Why did I want to become a SeNSS Digital Scholar?: The digital world is increasingly dominating social research. This is especially apparent in my own research on transgressive leadership. It is frequently the case that transgressive leadership occurs or is propagated through digital channels like Facebook and Twitter. For example Elon Musk incurred significant fines for Tesla following Twitter outbursts that indicated he was taking the company private, and Donald Trump continues to project a host of transgressive behaviours on digital platforms. The presence of transgressive behaviours within online domains also means that people debate such behaviours on this digital stage. Clearly transgressive leadership is moving into the digital sphere, and online platforms contain a wealth of data on how people respond to transgressive leadership. Becoming a digital scholar therefore presents a unique opportunity to not only develop my research on transgressive leaders, but to also develop myself as an interdisciplinary scholar. I have a background in Psychology and have ample experience in conducting experimental and survey based research. However, having adopted an interdisciplinary approach for my PhD in Management, a broader set of skills is required to fulfil this interdisciplinary focus. This is particularly the case for publishing in Organisational and Management journals, which require research to be firmly rooted in real world data. Digital platforms, such as Facebook and Twitter, contain such real world data and attending the Digital Scholar workshops would provide me with the skills necessary to access, manage, and analyse this data. I am particularly interested in attending workshop one on web scraping and workshop four on predictive analytics. Together these workshops will teach me how to access real world data and use it to train and develop predictive machine learning models. Importantly, these workshops will enable me to broaden my research skills and assist me in becoming both a digital and interdisciplinary scholar.
Bolaji Owoseni (Art History, University of East Anglia)
PhD Research Topic: Archaeology of Okesuna Area, Ilorin, Kwara state, North Central, Nigeria
Why did I want to become a SeNSS Digital Scholar?: My interest in being a SeNSS digital scholar is because as an archaeologist or a social anthropologist, my research is geared towards an understanding of the distributions and pattern of past human social activities on the cultural landscape. Recent researches in archaeology have embraced the use of digital tools such as GIS as a result of how such tools have advanced the understanding of man’s activities on his environment through space and time. Bearing this in mind, I know that participating in this training and being a SeNSS digital scholar will contribute to the advancement of my research work and findings. Knowledge and access to the digital tools such as GIS and the manipulation of mobile devices software tools for data collection as well as support networks of digital scholars will enhance my career in archaeology research now and in the future.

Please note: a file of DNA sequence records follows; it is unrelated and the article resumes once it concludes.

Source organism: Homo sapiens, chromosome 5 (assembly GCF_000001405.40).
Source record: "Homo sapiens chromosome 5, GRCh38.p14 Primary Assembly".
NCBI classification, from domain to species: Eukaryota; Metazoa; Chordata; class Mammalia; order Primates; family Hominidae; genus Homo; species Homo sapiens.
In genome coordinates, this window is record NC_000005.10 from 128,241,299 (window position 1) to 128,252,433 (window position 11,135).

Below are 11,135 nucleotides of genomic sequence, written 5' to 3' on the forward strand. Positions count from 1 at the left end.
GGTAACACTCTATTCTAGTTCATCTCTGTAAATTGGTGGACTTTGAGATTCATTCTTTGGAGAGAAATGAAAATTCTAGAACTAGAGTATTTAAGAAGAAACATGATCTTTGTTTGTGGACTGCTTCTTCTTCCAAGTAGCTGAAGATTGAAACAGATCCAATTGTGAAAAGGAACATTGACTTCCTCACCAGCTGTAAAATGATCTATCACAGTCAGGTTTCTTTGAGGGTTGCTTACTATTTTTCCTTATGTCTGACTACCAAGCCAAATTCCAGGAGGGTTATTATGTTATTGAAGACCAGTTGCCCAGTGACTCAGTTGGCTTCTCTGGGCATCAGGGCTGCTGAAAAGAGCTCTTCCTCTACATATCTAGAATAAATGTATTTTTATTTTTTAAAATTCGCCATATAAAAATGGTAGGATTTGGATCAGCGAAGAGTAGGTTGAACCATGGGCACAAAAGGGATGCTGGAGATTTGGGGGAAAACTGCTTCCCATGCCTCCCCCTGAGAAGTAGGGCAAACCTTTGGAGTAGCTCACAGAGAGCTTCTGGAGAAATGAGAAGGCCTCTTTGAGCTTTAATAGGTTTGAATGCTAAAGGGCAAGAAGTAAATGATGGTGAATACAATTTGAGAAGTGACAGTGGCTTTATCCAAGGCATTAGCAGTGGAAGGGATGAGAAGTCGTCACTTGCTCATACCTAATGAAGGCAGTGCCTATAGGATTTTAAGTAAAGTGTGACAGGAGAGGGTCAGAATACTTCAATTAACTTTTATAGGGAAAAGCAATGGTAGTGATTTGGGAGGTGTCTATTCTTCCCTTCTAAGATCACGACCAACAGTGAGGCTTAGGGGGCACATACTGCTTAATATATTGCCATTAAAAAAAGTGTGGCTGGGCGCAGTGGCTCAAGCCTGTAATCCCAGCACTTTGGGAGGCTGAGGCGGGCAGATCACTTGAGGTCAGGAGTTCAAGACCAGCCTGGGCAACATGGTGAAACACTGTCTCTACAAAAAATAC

Caitlin Shaughnessy (Education, University of Roehampton)
PhD Research Topic: Music and Autism
Why did I want to become a SeNSS Digital Scholar?: The growth of digital research methodologies has provided my research area of music education with an entirely new domain through which assess and analyse musical behaviour and development. In particular, the growth of digital ethnography enables researchers to get closer to achievable ecological research; investigating how music is used consistently and effectively in everyday life. The effects of this are two-fold, impacting both methodological and analysis, and are both highly relevant to my current study investigating use of music in families with autism. Firstly, the ability to understand immediate, momentary behavioural practices through prompting responses on mobile devices, means that researchers are less reliant on retrospective, self-report data, and can consequently design interventions more effectively based on sound ecological evidence. Remote digital methods can capture data more naturalistically and encourages participants to engage in multimedia techniques such as video and voice notes, in my case to explore how parents use music in day-to-day life. In fields such as music, which are heavily practice-based and interwoven into daily life, these methods enable far greater insights on the day-to-day experiences of the participants. Secondly, digital techniques for remote analysis such as web-scraping means that assessing interventions, such as how often or which online resources are used, can be analysed in less obtrusive ways. This is particularly key in music education and psychology, where research environments are frequently in time-limited spaces, such as classrooms, family homes or care-homes. For my own development as a researcher in the field of music education and psychology, attending the digital research workshops will enable further insight into how to utilise digital methods for music education research; how it can be designed effectively, disseminated more widely and analysed remotely. In particular, enabling opportunities for wider access to demographics that are commonly excluded from traditional methodological approaches.
Claire Wicks (Health Studies, University of Essex)
PhD Research Topic: Green exercise and mental health